Before College: Get Ready for What It’ll Cost . . . Now!

Parents and students are often shocked by college costs, especially late in high school, when there’s little time to generate significant amounts to help cover these costs.

It’s well known that postsecondary institutions charge tuition, and that there’ll be expenses for books and class supplies and room and board while students attend college. There are other charges, too. But it’s the total cost that seems to catch families by surprise.

So let’s look at the most recent data about the average cost of college attendance for an academic year (fall through spring). And for a sense of how these costs grow, look at what they were 10 years ago:

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Yes, over the last decade the average cost of a year at college rose 25% at public 2-year institutions, 38% at public 4-year universities, and 36% at private 4-year universities.

At this rate, if today’s 8-year old begins college in 10 years, her freshman year will cost approximately $22,000 at a public 2-year, $35,000 at a public 4-year, and $69,000 at a private 4-year institution.

She may be able to reduce expenses by, for example, living at home while taking classes. But she’ll still encounter 5-figure costs:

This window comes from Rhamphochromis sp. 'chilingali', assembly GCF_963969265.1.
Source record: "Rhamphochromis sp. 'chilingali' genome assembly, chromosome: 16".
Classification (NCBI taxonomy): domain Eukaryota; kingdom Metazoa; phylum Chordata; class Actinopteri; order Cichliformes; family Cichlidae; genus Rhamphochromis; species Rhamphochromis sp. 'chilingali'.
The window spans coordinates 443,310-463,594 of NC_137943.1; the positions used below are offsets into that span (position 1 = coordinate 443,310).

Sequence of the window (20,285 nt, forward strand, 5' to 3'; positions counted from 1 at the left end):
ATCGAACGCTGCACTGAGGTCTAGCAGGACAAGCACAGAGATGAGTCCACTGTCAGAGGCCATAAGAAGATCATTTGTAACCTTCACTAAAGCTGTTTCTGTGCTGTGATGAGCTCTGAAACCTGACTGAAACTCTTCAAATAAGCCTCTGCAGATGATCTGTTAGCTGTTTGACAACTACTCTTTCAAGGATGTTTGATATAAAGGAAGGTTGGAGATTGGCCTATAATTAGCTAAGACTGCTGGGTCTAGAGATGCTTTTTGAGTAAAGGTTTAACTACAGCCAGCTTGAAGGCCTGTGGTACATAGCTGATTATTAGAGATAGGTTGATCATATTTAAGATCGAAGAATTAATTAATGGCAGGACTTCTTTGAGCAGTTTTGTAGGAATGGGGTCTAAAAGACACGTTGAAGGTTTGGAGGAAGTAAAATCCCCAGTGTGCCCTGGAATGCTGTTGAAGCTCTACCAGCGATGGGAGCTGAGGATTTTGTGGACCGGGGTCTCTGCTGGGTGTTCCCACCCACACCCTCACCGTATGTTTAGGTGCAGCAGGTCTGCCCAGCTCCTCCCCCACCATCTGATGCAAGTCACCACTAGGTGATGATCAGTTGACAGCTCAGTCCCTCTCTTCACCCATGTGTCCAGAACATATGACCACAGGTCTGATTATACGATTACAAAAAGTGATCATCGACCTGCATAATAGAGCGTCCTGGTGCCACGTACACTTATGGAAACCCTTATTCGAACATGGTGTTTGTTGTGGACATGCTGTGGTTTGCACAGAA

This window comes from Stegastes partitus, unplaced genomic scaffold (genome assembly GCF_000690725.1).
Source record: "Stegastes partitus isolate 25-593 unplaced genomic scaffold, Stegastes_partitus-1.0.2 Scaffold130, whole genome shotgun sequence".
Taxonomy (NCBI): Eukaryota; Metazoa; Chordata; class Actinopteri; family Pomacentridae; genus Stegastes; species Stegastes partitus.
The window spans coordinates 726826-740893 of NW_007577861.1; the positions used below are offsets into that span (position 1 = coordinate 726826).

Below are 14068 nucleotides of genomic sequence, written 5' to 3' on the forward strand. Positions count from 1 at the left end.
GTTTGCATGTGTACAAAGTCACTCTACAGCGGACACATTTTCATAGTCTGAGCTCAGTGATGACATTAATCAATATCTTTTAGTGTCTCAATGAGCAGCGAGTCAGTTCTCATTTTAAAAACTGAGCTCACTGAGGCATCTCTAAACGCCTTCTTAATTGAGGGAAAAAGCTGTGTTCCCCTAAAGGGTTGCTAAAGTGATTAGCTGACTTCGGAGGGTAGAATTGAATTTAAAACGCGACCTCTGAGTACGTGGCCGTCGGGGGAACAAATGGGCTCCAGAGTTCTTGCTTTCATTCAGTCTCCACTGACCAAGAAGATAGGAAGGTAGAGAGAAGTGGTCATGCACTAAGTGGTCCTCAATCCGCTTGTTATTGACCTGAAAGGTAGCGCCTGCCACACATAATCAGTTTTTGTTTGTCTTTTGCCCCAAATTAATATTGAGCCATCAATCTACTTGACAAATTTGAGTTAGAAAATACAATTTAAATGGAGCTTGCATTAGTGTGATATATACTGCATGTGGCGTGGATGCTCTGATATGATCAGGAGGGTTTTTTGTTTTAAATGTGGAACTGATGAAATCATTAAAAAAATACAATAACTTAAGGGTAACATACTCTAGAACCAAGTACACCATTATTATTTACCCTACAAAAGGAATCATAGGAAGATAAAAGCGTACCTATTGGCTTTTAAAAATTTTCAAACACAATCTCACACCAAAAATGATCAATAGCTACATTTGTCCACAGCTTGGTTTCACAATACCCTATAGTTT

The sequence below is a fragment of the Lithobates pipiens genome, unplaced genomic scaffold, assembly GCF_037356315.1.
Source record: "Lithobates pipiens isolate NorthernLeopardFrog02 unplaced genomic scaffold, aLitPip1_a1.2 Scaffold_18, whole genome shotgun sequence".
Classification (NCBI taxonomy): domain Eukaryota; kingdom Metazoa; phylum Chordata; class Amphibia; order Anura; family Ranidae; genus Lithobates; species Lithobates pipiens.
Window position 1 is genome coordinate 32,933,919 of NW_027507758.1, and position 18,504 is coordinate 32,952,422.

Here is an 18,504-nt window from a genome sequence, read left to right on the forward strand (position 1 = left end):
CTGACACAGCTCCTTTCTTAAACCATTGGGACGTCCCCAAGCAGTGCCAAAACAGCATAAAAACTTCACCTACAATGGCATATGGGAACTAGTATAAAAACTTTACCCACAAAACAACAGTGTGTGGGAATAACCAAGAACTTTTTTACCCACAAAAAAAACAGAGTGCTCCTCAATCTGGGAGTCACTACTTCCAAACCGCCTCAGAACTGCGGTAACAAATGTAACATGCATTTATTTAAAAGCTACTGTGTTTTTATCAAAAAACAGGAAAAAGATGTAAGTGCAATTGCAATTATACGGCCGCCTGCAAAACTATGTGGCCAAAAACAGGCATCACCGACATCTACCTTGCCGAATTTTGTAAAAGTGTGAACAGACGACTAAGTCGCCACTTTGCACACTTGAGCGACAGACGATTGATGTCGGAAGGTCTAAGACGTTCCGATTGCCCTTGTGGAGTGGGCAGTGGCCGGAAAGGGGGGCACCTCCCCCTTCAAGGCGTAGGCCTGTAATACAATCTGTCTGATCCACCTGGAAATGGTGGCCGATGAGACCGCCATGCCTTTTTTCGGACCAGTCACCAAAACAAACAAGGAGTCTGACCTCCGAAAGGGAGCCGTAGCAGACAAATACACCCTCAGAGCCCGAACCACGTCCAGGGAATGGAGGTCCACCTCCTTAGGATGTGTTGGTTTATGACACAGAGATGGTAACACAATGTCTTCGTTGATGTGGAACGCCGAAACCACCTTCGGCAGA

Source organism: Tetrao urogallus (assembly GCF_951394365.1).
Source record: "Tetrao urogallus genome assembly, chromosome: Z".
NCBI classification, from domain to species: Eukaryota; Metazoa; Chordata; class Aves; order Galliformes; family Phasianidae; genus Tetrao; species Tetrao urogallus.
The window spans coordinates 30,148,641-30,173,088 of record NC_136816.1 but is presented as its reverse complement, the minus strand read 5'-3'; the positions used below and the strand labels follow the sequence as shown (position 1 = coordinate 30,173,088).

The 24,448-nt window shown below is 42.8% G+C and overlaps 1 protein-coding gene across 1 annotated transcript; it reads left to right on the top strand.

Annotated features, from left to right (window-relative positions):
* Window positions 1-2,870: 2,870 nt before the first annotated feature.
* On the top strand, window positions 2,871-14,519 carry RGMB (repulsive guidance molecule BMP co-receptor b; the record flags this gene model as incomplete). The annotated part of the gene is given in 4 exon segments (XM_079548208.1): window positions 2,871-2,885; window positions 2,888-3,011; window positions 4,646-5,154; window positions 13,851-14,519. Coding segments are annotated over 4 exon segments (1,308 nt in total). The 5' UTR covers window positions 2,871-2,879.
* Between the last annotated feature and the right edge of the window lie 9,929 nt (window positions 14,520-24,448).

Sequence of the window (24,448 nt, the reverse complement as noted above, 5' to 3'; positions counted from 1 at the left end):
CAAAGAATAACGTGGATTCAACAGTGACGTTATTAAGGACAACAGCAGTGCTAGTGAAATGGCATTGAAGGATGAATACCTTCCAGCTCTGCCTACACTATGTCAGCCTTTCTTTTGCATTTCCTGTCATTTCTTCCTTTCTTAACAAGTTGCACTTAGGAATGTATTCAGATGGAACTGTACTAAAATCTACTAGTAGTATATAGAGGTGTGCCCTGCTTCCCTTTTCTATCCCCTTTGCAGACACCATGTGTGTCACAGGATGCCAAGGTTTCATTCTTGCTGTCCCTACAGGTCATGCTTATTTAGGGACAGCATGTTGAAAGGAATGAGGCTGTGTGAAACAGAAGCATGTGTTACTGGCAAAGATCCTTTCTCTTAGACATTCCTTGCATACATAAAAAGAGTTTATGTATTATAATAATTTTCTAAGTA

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Sallie Mae’s most recent How America Pays for College report indicates that nearly 90% of 2016-17 families know their children are college-bound in preschool. But in 2016-17 only 13% of college parents had 529 plans to help cover postsecondary expenses and just 8% could devote parental savings to these costs.

The result? Sallie Mae’s report indicates that, in 2016-17 alone, 33% of undergraduates borrowed an average of $8,835 in federal loans and almost one out of 10 of college parents took out Federal Direct Parent PLUS Loans, at an average of $10,226 per loan, to help pay postsecondary expenses.

Many of today’s postsecondary parents lost their jobs, income, and savings during the 2007-09 Great Recession. This really limited what they could save for college.

But in general, Americans are now better off. Unemployment in March was 4.1% — less than half the March 2010 rate of 9.9%. And U.S. Median Household Income has risen steadily to be almost 20% higher than in 2010.

If you’re enjoying job security and prosperity, now is the time to start saving all you can for college — even if it’s only a small amount.

Ah, you may ask, but won’t my savings reduce my child’s eligibility for federal student aid? Yes. But the reality is that 62% of that aid comes in the form of loans.

So every dollar you save today can help your student — and you — reduce college debt in the future!

Next Wednesday: Why 529 plans are the best way to save for college.
Until then, contact College Affordability Solutions at (512) 417-7660 or collegeafford@gmail.com for free consultations about issues related to financing your child’s college costs.

 

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